In terms of grammar, schools need to teach what’s on the SAT. Period. The mistakes the SAT tests are the mistakes that kids make in their everyday writing. Trust me: I see them over and over and over again. Not knowing how to identify a comma splices has nothing to do with being a good test-taker — it’s about knowing what is and is not a sentence, and how sentences should be punctuated. This is something that should be mastered by around sixth grade. If an eleventh grader can’t recognize a sentence, that’s a big problem. If schools aren’t teaching students to recognize sentences, that’s an even bigger problem. Most of them just won’t figure it out by themselves.
In terms of Critical Reading, the rhetorical devices that regularly get tested on the SAT (metaphor, allusion, anecdote, euphemism, irony) may have once been standard fare in high schools but are now largely absent from most curricula beyond the simplest level. I think one of my students summed it up best when he asked me, as innocently as a 6-foot tall wrestler with studs in his ears possibly could, what “rhetoric” was. The SAT is playing a game they don’t even know exists.
While SAT reading may have once been more like a series of logic puzzles, from what I’ve seen recently, the logic aspect is really only one aspect among many. Sifting through a bunch of CR sections recently, I was struck by the amount of overlap with the Literature SAT II, which is purportedly a “skills-based” rather than a “reasoning” test. Most of all, I was surprised by just how many questions there really are that ask about rhetorical strategies, and I was taken aback by the number of devices actually tested outright: metaphor, allusion, euphemism, repetition, analogy, personification, understatement… I actually got a list of about 20 different things. Knowing them has next to nothing to do with aptitude — if students can’t recognize them, it’s usually because they haven’t studied them in English class in more than a superficial manner. They might have been mentioned once or twice, but they were never reiterated enough for students to really understand how they work or why they might be used.
From what I’ve seen, though, most students, even very bright ones, who consistently score poorly on Critical Reading do so because they don’t fully understand what they’re reading. They get bits and pieces but don’t really know how to get a coherent whole because they have no context for the ideas. And that, in large part, is because they simply aren’t accustomed to reading texts at the level or with the content of those on the SAT. Aside from a handful of American and maybe British classics, in high school they’ve read…textbooks. And that’s it. They’ve had little to no exposure to the grown-up world of ideas and debates and polemics (global warming anyone?), and so of course what they read on the SAT is completely foreign to them. They’ve been taught that reading = Great Literature. (If you’re studying for the SAT and happen to be reading this, btw, ask yourself why I put “Great Literature” in caps.) The notion that there are different kind of reading for different kinds of texts is largely foreign to them. If high schools actively tried to expose their students to a wider range of writing — and asked them to consider more closely how authors use particular kinds of language to convey particular kinds of ideas — the SAT might not come as such as shock.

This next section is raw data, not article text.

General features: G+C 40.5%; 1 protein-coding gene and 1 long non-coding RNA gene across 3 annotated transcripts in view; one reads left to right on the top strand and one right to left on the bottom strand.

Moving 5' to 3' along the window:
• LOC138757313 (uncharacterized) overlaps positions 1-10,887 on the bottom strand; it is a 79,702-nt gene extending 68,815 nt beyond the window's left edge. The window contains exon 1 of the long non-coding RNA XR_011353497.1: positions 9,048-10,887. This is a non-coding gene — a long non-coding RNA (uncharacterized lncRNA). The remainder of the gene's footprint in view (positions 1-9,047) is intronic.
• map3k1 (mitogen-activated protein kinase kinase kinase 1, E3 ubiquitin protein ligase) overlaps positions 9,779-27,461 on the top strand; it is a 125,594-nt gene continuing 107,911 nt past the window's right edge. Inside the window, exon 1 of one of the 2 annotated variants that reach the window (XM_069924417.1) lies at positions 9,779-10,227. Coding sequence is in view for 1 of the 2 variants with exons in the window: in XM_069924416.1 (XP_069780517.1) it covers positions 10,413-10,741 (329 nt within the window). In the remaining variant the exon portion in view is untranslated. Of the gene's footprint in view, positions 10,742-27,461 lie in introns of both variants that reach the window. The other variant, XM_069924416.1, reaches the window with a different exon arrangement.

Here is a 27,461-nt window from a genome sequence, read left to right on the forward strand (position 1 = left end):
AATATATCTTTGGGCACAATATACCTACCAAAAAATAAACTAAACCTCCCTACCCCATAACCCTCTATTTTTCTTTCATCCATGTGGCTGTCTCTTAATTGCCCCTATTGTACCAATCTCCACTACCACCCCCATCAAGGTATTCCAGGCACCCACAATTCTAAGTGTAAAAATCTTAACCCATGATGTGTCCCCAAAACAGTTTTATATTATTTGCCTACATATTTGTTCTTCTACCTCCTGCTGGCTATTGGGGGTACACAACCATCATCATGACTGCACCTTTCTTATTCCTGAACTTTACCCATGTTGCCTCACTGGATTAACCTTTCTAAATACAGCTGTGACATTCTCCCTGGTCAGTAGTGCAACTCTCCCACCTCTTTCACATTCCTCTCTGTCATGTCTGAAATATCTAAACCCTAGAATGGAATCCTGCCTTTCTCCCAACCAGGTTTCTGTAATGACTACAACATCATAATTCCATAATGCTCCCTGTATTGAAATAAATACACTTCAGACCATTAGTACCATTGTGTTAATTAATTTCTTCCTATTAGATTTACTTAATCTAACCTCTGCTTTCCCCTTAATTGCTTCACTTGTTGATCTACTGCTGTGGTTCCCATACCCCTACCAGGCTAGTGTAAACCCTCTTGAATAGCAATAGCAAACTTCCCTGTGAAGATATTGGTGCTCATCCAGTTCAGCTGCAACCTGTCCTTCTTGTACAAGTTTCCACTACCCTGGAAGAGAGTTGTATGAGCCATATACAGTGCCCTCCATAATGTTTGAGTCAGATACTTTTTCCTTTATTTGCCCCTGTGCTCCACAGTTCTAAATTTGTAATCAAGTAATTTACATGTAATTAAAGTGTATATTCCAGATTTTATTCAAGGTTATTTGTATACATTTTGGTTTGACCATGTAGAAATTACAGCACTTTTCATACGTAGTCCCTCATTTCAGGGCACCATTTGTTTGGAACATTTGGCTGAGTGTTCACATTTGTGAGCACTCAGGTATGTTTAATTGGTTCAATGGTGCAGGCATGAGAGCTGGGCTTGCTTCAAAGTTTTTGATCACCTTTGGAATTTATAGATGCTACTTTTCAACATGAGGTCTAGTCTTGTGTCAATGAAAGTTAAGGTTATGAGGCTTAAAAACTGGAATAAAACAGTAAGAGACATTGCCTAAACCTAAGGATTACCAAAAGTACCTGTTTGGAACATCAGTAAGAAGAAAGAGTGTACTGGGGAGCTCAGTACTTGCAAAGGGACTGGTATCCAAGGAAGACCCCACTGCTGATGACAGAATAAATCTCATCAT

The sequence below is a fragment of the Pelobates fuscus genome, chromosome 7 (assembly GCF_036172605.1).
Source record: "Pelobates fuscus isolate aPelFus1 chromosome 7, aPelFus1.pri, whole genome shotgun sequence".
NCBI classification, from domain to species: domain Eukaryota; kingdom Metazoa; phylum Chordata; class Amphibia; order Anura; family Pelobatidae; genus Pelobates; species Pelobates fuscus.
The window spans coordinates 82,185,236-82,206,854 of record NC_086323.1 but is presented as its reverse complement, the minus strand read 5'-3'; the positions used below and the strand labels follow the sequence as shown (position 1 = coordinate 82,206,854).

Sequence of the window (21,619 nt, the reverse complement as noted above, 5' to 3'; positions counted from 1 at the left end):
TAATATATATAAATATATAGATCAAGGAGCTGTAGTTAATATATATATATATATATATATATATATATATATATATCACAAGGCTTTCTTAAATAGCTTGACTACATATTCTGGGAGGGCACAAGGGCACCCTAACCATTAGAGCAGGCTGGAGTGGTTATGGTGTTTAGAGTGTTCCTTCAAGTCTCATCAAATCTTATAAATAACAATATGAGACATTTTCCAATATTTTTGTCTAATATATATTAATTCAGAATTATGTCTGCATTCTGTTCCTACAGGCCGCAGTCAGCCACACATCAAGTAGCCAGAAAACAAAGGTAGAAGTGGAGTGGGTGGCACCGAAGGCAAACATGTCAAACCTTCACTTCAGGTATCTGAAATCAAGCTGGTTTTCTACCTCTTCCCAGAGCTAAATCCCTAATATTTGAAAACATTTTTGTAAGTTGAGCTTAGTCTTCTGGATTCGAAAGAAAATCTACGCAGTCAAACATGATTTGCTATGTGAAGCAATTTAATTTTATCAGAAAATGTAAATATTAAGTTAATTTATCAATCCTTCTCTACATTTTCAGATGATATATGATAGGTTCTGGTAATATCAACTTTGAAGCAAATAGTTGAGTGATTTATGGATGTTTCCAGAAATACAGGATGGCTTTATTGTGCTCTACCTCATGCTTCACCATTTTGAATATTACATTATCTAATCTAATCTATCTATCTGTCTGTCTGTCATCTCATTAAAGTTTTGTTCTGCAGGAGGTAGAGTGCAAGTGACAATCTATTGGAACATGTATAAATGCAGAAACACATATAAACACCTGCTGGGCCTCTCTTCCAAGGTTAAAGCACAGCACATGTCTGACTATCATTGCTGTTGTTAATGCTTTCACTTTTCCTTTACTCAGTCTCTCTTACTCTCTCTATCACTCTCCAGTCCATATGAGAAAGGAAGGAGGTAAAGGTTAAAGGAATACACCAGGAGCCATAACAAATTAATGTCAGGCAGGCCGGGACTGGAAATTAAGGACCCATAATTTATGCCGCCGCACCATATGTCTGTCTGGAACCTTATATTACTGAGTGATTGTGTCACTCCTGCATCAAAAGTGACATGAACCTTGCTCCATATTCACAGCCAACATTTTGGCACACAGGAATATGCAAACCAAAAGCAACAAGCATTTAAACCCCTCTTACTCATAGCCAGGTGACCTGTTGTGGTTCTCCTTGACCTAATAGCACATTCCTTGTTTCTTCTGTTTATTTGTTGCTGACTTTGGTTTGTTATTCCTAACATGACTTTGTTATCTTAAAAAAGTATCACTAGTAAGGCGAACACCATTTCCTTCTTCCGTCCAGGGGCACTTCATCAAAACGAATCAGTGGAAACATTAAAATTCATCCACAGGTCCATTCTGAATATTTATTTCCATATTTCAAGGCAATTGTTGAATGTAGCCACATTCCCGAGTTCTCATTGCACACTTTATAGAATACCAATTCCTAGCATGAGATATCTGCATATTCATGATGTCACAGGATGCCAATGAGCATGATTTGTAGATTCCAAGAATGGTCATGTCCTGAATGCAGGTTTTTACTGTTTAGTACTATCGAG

A couple of years ago, one of my students was required to read and summarize an Economist article every week for a Social Studies class, and she said that assignment helped her more for the SAT than anything else she’d ever been asked to do. If high schools gave more assignments like that (and required students to keep running lists of all the unfamiliar vocabulary they encountered AND to consider how the authors go about making their arguments), they’d end up preparing their students for SAT without ever even touching on the exam. Ironically, that’s much more effective test-prep in the long run than going over how many answer you should eliminate before you guess.
So to wrap up this tirade, a thought: everyone seems to think that strong high school curricula and SAT prep are somehow opposed, but the truth is that they’re two sides of the same coin. In the long run, the best test prep is not test prep, and the College Board is right in saying so. Everyone complains that the SAT has nothing to do with real life, but the truth is that many of the passages found on the SAT come from *exactly* the kind of serious adult non-fiction that students will encounter in college and beyond. And yes, some of it is boring, and some of it will have to be read anyway. If high schools actually took a cue from the SAT and exposed their students to sophisticated contemporary readings, ones closer to what they’ll find in college and that actually connect to the world at large, then students might not have to learn the skills tested on the SAT from scratch.